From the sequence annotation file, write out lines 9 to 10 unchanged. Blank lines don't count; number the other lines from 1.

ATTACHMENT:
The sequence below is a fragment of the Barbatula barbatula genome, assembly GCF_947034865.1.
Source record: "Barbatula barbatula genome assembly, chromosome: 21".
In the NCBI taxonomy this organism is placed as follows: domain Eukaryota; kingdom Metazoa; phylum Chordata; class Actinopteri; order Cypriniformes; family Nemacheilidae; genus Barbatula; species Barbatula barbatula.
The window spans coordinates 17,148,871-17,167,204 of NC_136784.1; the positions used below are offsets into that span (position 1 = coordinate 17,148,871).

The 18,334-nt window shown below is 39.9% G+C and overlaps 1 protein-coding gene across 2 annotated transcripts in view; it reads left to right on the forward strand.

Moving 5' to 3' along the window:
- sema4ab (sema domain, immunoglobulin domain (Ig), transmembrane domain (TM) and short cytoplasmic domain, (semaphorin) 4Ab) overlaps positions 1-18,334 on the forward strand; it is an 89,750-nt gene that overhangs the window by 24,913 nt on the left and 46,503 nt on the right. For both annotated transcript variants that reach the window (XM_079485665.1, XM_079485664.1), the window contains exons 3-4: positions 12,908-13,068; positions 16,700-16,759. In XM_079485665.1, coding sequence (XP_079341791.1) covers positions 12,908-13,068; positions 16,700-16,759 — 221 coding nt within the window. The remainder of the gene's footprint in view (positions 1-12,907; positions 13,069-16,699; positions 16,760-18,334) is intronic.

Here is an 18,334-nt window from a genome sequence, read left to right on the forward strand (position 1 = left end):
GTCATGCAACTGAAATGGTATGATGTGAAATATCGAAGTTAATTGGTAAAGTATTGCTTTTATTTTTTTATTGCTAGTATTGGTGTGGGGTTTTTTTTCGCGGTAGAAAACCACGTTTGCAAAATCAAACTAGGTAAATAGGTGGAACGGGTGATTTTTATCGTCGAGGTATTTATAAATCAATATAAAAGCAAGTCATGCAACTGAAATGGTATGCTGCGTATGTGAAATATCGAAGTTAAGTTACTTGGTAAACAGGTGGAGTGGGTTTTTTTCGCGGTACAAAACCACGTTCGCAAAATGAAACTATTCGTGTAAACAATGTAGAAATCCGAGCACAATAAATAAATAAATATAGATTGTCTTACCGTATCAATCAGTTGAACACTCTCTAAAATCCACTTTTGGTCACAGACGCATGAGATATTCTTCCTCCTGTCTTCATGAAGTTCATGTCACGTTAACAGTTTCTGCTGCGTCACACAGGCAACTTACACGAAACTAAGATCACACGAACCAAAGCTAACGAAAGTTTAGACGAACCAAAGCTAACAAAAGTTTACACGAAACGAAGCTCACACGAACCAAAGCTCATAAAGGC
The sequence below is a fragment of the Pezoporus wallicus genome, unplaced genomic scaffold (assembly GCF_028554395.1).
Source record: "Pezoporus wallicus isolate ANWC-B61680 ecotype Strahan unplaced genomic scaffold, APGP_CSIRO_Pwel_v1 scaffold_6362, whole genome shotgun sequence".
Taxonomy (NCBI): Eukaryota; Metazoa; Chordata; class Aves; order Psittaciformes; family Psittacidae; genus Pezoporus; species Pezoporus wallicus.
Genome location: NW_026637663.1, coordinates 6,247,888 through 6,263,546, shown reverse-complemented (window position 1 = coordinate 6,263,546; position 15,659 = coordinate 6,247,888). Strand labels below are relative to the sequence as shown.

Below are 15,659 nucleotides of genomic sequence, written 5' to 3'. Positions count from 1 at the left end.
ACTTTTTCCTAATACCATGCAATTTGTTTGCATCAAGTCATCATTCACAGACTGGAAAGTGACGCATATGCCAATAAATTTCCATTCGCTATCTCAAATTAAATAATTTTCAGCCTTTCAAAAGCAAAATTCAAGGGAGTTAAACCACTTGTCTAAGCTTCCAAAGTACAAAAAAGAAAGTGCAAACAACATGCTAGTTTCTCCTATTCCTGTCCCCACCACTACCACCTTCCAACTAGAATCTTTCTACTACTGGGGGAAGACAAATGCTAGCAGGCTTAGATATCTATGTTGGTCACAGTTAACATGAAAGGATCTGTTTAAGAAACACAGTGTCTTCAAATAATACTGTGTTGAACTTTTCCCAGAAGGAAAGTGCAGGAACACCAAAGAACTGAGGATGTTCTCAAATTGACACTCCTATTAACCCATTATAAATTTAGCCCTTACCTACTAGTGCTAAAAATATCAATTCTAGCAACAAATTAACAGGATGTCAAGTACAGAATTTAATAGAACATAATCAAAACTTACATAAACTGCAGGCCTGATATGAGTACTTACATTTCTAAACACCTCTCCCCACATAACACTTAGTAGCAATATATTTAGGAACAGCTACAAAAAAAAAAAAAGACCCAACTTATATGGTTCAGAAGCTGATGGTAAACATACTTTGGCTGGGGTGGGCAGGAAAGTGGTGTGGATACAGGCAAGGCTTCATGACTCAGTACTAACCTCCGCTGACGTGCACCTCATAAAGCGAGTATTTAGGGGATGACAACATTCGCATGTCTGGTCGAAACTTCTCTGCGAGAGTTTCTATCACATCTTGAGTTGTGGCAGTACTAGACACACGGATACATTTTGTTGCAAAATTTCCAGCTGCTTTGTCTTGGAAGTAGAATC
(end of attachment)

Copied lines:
GTCATGCAACTGAAATGGTATGATGTGAAATATCGAAGTTAATTGGTAAAGTATTGCTTTTATTTTTTTATTGCTAGTATTGGTGTGGGGTTTTTTTTCGCGGTAGAAAACCACGTTTGCAAAATCAAACTAGGTAAATAGGTGGAACGGGTGATTTTTATCGTCGAGGTATTTATAAATCAATATAAAAGCAAGTCATGCAACTGAAATGGTATGCTGCGTATGTGAAATATCGAAGTTAAGTTACTTGGTAAACAGGTGGAGTGGGTTTTTTTCGCGGTACAAAACCACGTTCGCAAAATGAAACTATTCGTGTAAACAATGTAGAAATCCGAGCACAATAAATAAATAAATATAGATTGTCTTACCGTATCAATCAGTTGAACACTCTCTAAAATCCACTTTTGGTCACAGACGCATGAGATATTCTTCCTCCTGTCTTCATGAAGTTCATGTCACGTTAACAGTTTCTGCTGCGTCACACAGGCAACTTACACGAAACTAAGATCACACGAACCAAAGCTAACGAAAGTTTAGACGAACCAAAGCTAACAAAAGTTTACACGAAACGAAGCTCACACGAACCAAAGCTCATAAAGGC
The sequence below is a fragment of the Pezoporus wallicus genome, unplaced genomic scaffold (assembly GCF_028554395.1).